Chief Lawrence J. Nemec Jr. Memorial Scholarship

Funded by
Michael Bosch
Learn more about the Donor
$10,153
5 winners, $2,030 each
Awarded
Winners
5
Finalists
13
Application Deadline
Jan 16, 2022
Winners Announced
Feb 15, 2022
Education Level
Any
5
Contributions
Recent Bold.org scholarship winners
Eligibility Requirements
Experience:
Volunteer as a firefighter or EMT
Status:
Must have financial need
Experience:
Status:
Volunteer as a firefighter or EMT
Must have financial need

“I alone cannot change the world, but I can cast a stone across the waters to create many ripples.” – Mother Teresa

Giving back to one’s community is a rewarding and beneficial experience that can ultimately change the world.

In memory of Lawrence J. Nemec Jr., a fire station chief who was passionate about community service, this scholarship seeks to help five students who are volunteer firefighters or EMTs pursue their educational goals.

Any high school, undergraduate, or graduate student who has financial need and works as a volunteer EMT or firefighter may apply for this scholarship.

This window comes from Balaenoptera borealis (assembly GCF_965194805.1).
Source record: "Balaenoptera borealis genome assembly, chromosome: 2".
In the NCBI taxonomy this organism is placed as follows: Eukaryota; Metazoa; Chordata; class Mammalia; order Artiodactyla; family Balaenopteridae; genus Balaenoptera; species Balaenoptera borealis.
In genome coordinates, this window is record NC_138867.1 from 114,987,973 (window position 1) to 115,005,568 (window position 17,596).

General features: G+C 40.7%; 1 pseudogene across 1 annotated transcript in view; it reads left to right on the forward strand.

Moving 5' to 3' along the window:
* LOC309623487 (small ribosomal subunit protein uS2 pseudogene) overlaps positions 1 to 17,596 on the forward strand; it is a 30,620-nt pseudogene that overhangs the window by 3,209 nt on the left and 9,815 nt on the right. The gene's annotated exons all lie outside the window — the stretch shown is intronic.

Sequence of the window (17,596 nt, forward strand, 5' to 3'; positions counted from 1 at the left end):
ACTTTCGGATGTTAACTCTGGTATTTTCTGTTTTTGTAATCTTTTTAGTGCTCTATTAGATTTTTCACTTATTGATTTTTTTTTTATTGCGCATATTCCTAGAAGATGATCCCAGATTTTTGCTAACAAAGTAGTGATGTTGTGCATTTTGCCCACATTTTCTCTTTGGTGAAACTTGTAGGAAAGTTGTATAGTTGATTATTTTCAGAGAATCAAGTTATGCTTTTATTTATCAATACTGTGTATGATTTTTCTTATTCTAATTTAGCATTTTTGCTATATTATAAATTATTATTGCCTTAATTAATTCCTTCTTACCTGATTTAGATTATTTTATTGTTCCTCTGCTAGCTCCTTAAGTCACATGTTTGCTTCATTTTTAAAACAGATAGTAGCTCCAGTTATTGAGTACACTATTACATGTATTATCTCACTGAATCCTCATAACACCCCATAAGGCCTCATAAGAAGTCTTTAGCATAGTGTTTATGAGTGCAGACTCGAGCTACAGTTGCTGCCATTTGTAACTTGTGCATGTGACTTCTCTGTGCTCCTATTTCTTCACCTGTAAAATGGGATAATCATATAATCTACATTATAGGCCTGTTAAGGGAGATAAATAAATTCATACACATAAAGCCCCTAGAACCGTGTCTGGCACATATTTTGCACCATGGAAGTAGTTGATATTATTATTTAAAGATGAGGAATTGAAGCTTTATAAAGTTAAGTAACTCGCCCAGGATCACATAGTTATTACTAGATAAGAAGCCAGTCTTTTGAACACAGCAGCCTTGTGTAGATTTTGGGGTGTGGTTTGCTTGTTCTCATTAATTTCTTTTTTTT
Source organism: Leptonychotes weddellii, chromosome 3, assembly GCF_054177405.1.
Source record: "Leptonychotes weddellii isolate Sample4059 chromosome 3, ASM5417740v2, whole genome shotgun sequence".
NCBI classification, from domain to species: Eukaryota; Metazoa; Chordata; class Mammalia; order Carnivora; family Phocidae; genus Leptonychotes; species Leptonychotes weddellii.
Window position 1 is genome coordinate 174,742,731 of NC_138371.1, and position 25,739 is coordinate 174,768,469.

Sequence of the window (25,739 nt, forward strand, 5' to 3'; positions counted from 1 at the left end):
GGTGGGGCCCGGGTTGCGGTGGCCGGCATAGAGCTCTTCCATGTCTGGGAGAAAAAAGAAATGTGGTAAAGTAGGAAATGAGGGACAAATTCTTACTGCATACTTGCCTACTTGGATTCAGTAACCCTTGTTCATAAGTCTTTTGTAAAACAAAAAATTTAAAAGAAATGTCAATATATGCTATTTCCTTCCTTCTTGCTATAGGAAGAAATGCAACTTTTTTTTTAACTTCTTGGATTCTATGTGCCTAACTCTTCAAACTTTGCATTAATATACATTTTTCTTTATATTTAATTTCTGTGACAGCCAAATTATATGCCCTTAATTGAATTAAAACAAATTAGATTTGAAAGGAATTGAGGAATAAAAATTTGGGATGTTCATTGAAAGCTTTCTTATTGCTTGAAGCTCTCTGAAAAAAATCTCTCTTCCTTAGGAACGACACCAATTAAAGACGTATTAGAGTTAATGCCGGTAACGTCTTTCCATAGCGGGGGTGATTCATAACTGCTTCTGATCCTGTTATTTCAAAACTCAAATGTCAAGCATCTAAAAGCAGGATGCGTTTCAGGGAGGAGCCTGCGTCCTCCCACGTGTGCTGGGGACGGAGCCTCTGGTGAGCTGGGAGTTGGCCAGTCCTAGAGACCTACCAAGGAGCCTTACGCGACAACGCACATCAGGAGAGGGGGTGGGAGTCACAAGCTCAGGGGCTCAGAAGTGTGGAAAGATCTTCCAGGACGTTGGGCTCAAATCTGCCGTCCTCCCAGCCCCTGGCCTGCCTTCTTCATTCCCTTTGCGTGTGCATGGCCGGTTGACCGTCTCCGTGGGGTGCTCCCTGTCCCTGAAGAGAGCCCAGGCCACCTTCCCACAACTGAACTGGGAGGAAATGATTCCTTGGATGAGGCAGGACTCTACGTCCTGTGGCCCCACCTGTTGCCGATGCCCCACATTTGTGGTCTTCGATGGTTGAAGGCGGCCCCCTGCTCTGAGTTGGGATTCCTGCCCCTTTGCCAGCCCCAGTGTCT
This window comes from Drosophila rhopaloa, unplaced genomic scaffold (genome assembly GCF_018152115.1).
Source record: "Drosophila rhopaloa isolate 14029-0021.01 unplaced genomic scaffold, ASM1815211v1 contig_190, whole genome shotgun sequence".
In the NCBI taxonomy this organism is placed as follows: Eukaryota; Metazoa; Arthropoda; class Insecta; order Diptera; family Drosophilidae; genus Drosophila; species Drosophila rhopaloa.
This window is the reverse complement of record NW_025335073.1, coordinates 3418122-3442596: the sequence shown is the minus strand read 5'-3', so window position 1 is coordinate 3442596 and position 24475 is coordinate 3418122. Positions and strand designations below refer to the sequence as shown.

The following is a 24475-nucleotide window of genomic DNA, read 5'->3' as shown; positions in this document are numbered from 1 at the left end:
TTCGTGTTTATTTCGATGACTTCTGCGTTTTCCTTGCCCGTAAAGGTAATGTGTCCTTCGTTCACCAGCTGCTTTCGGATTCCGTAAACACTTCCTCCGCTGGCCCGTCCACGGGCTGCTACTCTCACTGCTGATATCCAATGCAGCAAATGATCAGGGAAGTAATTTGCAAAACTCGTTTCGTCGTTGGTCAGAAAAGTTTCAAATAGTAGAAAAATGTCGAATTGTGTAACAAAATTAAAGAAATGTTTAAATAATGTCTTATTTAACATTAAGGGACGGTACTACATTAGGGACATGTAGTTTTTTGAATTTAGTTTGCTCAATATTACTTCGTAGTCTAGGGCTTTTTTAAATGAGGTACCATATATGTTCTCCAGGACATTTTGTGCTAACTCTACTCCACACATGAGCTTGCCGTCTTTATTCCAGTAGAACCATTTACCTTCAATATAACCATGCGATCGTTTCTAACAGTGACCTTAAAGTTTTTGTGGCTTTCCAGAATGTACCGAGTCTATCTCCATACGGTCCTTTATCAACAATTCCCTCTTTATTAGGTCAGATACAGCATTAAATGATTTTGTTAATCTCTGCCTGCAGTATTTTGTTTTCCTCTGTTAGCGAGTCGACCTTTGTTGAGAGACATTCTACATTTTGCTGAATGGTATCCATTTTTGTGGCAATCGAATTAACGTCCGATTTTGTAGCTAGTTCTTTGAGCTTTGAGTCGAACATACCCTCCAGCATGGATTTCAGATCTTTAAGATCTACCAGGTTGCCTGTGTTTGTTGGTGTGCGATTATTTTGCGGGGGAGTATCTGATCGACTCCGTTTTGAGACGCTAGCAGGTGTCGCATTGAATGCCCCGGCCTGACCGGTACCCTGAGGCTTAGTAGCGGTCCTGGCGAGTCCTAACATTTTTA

To apply, tell us why you volunteer for an ambulance service or fire department. Please also submit some form of proof of your volunteering activity (letter from an officer, membership card, etc.).

Published September 2, 2021
$10,153
5 winners, $2,030 each
Awarded
Winners
5
Finalists
13
Application Deadline
Jan 16, 2022
Winners Announced
Feb 15, 2022
Education Level
Any
5
Contributions
Recent Bold.org scholarship winners
Essay Topic

Why do you volunteer for a fire department or EMT service?

400–600 words

Winning Applications

Jayla Cobbs
University of North Carolina at Chapel HillWhiteville, NC